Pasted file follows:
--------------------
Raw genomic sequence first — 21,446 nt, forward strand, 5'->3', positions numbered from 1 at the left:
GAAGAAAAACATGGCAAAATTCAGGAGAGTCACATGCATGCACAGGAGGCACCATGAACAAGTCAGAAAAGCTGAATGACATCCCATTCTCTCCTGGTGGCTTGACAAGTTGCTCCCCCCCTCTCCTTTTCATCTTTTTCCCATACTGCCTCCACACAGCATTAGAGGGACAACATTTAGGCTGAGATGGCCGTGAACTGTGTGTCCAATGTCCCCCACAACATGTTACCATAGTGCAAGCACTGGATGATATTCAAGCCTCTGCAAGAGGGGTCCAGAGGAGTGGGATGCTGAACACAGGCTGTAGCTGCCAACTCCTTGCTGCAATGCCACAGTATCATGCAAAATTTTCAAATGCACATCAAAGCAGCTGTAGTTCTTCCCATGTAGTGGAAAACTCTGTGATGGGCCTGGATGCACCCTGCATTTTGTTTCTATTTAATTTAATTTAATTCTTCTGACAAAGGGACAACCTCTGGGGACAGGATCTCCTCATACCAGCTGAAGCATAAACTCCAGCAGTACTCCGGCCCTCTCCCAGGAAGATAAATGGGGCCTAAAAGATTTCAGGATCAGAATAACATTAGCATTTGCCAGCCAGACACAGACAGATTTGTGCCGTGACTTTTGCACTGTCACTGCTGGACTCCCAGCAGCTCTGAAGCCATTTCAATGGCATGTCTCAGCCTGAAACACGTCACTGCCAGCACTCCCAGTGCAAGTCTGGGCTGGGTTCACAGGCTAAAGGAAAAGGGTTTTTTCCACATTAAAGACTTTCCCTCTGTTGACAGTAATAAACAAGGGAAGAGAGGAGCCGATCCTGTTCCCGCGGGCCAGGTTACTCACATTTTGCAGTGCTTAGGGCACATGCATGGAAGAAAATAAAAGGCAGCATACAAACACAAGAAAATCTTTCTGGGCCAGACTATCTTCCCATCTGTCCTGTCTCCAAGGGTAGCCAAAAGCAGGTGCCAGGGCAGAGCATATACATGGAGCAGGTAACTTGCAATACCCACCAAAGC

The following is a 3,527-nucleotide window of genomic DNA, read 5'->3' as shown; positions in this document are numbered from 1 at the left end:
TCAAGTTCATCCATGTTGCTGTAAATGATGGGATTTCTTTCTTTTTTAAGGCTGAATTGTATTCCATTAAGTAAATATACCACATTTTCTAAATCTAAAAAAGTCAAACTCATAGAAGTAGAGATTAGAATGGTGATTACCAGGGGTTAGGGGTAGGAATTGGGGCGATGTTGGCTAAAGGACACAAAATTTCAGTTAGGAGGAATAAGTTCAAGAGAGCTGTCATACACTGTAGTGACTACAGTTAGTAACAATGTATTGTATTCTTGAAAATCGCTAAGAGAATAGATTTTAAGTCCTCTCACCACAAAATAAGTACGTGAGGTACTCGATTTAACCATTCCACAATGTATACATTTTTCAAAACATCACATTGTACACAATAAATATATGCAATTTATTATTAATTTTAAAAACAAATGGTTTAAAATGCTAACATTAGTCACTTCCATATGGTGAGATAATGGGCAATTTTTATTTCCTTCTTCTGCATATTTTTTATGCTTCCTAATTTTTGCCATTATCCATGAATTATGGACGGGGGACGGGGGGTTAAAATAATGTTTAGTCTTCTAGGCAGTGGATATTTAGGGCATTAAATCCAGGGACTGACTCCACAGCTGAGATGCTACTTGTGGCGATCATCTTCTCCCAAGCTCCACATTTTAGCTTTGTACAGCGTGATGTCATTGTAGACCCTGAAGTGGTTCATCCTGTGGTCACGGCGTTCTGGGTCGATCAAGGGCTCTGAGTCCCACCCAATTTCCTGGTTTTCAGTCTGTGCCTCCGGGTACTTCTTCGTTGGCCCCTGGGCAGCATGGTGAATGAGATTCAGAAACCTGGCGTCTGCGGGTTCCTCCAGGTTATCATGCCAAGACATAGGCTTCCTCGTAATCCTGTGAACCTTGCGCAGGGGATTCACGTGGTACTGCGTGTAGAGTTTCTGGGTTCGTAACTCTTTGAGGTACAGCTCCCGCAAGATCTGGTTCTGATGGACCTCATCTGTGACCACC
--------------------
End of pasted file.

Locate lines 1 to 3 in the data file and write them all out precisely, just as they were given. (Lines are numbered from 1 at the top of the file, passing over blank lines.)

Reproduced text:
Raw genomic sequence first — 21,446 nt, forward strand, 5'->3', positions numbered from 1 at the left:
GAAGAAAAACATGGCAAAATTCAGGAGAGTCACATGCATGCACAGGAGGCACCATGAACAAGTCAGAAAAGCTGAATGACATCCCATTCTCTCCTGGTGGCTTGACAAGTTGCTCCCCCCCTCTCCTTTTCATCTTTTTCCCATACTGCCTCCACACAGCATTAGAGGGACAACATTTAGGCTGAGATGGCCGTGAACTGTGTGTCCAATGTCCCCCACAACATGTTACCATAGTGCAAGCACTGGATGATATTCAAGCCTCTGCAAGAGGGGTCCAGAGGAGTGGGATGCTGAACACAGGCTGTAGCTGCCAACTCCTTGCTGCAATGCCACAGTATCATGCAAAATTTTCAAATGCACATCAAAGCAGCTGTAGTTCTTCCCATGTAGTGGAAAACTCTGTGATGGGCCTGGATGCACCCTGCATTTTGTTTCTATTTAATTTAATTTAATTCTTCTGACAAAGGGACAACCTCTGGGGACAGGATCTCCTCATACCAGCTGAAGCATAAACTCCAGCAGTACTCCGGCCCTCTCCCAGGAAGATAAATGGGGCCTAAAAGATTTCAGGATCAGAATAACATTAGCATTTGCCAGCCAGACACAGACAGATTTGTGCCGTGACTTTTGCACTGTCACTGCTGGACTCCCAGCAGCTCTGAAGCCATTTCAATGGCATGTCTCAGCCTGAAACACGTCACTGCCAGCACTCCCAGTGCAAGTCTGGGCTGGGTTCACAGGCTAAAGGAAAAGGGTTTTTTCCACATTAAAGACTTTCCCTCTGTTGACAGTAATAAACAAGGGAAGAGAGGAGCCGATCCTGTTCCCGCGGGCCAGGTTACTCACATTTTGCAGTGCTTAGGGCACATGCATGGAAGAAAATAAAAGGCAGCATACAAACACAAGAAAATCTTTCTGGGCCAGACTATCTTCCCATCTGTCCTGTCTCCAAGGGTAGCCAAAAGCAGGTGCCAGGGCAGAGCATATACATGGAGCAGGTAACTTGCAATACCCACCAAAGC

The following is a 3,527-nucleotide window of genomic DNA, read 5'->3' as shown; positions in this document are numbered from 1 at the left end: